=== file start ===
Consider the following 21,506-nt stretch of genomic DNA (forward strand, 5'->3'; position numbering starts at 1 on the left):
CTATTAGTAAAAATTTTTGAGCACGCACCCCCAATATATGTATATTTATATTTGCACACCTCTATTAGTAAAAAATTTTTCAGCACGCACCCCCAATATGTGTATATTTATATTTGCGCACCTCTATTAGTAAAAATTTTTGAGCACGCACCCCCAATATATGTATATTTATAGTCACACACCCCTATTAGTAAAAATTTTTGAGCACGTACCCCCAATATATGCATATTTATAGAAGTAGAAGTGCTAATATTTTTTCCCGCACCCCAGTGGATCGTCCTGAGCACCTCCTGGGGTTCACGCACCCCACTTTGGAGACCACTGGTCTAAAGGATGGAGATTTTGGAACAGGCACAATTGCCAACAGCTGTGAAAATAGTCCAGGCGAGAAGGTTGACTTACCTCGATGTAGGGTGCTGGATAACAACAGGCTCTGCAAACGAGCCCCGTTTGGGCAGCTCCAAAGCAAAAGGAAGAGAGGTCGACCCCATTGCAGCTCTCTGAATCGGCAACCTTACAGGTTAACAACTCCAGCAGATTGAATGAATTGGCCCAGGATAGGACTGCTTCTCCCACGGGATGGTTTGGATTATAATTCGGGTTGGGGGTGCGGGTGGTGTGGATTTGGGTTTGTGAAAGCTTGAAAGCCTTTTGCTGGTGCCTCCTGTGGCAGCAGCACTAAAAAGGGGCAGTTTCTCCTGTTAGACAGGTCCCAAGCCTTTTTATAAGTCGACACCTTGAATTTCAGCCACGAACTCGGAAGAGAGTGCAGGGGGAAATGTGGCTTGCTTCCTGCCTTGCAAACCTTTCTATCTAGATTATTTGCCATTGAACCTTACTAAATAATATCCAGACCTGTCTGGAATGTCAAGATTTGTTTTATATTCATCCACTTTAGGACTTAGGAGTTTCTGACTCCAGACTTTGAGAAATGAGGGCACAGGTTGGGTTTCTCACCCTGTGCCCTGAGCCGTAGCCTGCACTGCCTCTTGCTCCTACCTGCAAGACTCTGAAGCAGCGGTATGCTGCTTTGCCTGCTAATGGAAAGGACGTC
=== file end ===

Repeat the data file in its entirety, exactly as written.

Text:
Consider the following 21,506-nt stretch of genomic DNA (forward strand, 5'->3'; position numbering starts at 1 on the left):
CTATTAGTAAAAATTTTTGAGCACGCACCCCCAATATATGTATATTTATATTTGCACACCTCTATTAGTAAAAAATTTTTCAGCACGCACCCCCAATATGTGTATATTTATATTTGCGCACCTCTATTAGTAAAAATTTTTGAGCACGCACCCCCAATATATGTATATTTATAGTCACACACCCCTATTAGTAAAAATTTTTGAGCACGTACCCCCAATATATGCATATTTATAGAAGTAGAAGTGCTAATATTTTTTCCCGCACCCCAGTGGATCGTCCTGAGCACCTCCTGGGGTTCACGCACCCCACTTTGGAGACCACTGGTCTAAAGGATGGAGATTTTGGAACAGGCACAATTGCCAACAGCTGTGAAAATAGTCCAGGCGAGAAGGTTGACTTACCTCGATGTAGGGTGCTGGATAACAACAGGCTCTGCAAACGAGCCCCGTTTGGGCAGCTCCAAAGCAAAAGGAAGAGAGGTCGACCCCATTGCAGCTCTCTGAATCGGCAACCTTACAGGTTAACAACTCCAGCAGATTGAATGAATTGGCCCAGGATAGGACTGCTTCTCCCACGGGATGGTTTGGATTATAATTCGGGTTGGGGGTGCGGGTGGTGTGGATTTGGGTTTGTGAAAGCTTGAAAGCCTTTTGCTGGTGCCTCCTGTGGCAGCAGCACTAAAAAGGGGCAGTTTCTCCTGTTAGACAGGTCCCAAGCCTTTTTATAAGTCGACACCTTGAATTTCAGCCACGAACTCGGAAGAGAGTGCAGGGGGAAATGTGGCTTGCTTCCTGCCTTGCAAACCTTTCTATCTAGATTATTTGCCATTGAACCTTACTAAATAATATCCAGACCTGTCTGGAATGTCAAGATTTGTTTTATATTCATCCACTTTAGGACTTAGGAGTTTCTGACTCCAGACTTTGAGAAATGAGGGCACAGGTTGGGTTTCTCACCCTGTGCCCTGAGCCGTAGCCTGCACTGCCTCTTGCTCCTACCTGCAAGACTCTGAAGCAGCGGTATGCTGCTTTGCCTGCTAATGGAAAGGACGTC